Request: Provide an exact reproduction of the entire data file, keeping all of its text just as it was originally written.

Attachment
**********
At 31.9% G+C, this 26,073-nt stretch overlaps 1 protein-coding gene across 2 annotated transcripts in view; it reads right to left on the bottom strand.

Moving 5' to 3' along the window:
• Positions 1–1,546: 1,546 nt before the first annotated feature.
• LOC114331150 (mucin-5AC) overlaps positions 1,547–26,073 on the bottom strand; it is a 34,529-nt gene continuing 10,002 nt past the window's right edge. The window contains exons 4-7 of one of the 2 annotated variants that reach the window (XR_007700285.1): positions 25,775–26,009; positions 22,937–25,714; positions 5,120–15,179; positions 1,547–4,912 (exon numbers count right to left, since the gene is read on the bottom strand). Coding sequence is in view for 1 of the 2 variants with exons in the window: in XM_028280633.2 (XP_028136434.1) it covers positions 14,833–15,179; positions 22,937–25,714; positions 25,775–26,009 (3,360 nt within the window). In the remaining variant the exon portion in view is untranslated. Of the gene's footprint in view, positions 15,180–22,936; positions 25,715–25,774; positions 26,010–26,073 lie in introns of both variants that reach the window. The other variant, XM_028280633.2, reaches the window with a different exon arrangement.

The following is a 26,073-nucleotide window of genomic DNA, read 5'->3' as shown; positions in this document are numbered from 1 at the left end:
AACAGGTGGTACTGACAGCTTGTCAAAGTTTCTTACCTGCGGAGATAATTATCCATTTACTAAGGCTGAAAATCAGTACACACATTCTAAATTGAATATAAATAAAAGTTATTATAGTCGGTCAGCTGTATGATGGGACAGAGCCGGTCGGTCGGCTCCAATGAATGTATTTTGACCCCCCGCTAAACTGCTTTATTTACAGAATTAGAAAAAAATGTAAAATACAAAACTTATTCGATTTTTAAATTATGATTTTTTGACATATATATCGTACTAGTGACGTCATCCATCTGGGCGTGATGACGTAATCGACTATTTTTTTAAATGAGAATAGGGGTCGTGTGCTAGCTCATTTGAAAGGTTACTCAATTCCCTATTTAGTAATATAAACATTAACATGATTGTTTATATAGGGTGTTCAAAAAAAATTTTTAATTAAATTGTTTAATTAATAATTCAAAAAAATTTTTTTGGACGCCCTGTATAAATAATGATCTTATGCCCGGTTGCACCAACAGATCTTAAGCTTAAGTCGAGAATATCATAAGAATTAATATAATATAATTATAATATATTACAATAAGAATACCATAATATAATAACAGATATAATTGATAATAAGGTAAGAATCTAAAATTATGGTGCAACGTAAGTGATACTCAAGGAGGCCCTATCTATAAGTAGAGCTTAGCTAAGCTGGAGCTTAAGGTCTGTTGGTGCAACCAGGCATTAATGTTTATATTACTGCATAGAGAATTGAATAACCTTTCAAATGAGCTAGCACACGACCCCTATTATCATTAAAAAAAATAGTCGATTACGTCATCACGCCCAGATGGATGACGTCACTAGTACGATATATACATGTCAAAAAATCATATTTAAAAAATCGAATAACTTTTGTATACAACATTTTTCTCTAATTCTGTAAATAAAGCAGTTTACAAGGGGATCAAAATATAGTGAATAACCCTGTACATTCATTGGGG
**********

At 31.9% G+C, this 26,073-nt stretch overlaps 1 protein-coding gene across 2 annotated transcripts in view; it reads right to left on the bottom strand.

Moving 5' to 3' along the window:
• Positions 1–1,546: 1,546 nt before the first annotated feature.
• LOC114331150 (mucin-5AC) overlaps positions 1,547–26,073 on the bottom strand; it is a 34,529-nt gene continuing 10,002 nt past the window's right edge. The window contains exons 4-7 of one of the 2 annotated variants that reach the window (XR_007700285.1): positions 25,775–26,009; positions 22,937–25,714; positions 5,120–15,179; positions 1,547–4,912 (exon numbers count right to left, since the gene is read on the bottom strand). Coding sequence is in view for 1 of the 2 variants with exons in the window: in XM_028280633.2 (XP_028136434.1) it covers positions 14,833–15,179; positions 22,937–25,714; positions 25,775–26,009 (3,360 nt within the window). In the remaining variant the exon portion in view is untranslated. Of the gene's footprint in view, positions 15,180–22,936; positions 25,715–25,774; positions 26,010–26,073 lie in introns of both variants that reach the window. The other variant, XM_028280633.2, reaches the window with a different exon arrangement.

The following is a 26,073-nucleotide window of genomic DNA, read 5'->3' as shown; positions in this document are numbered from 1 at the left end:
AACAGGTGGTACTGACAGCTTGTCAAAGTTTCTTACCTGCGGAGATAATTATCCATTTACTAAGGCTGAAAATCAGTACACACATTCTAAATTGAATATAAATAAAAGTTATTATAGTCGGTCAGCTGTATGATGGGACAGAGCCGGTCGGTCGGCTCCAATGAATGTATTTTGACCCCCCGCTAAACTGCTTTATTTACAGAATTAGAAAAAAATGTAAAATACAAAACTTATTCGATTTTTAAATTATGATTTTTTGACATATATATCGTACTAGTGACGTCATCCATCTGGGCGTGATGACGTAATCGACTATTTTTTTAAATGAGAATAGGGGTCGTGTGCTAGCTCATTTGAAAGGTTACTCAATTCCCTATTTAGTAATATAAACATTAACATGATTGTTTATATAGGGTGTTCAAAAAAAATTTTTAATTAAATTGTTTAATTAATAATTCAAAAAAATTTTTTTGGACGCCCTGTATAAATAATGATCTTATGCCCGGTTGCACCAACAGATCTTAAGCTTAAGTCGAGAATATCATAAGAATTAATATAATATAATTATAATATATTACAATAAGAATACCATAATATAATAACAGATATAATTGATAATAAGGTAAGAATCTAAAATTATGGTGCAACGTAAGTGATACTCAAGGAGGCCCTATCTATAAGTAGAGCTTAGCTAAGCTGGAGCTTAAGGTCTGTTGGTGCAACCAGGCATTAATGTTTATATTACTGCATAGAGAATTGAATAACCTTTCAAATGAGCTAGCACACGACCCCTATTATCATTAAAAAAAATAGTCGATTACGTCATCACGCCCAGATGGATGACGTCACTAGTACGATATATACATGTCAAAAAATCATATTTAAAAAATCGAATAACTTTTGTATACAACATTTTTCTCTAATTCTGTAAATAAAGCAGTTTACAAGGGGATCAAAATATAGTGAATAACCCTGTACATTCATTGGGG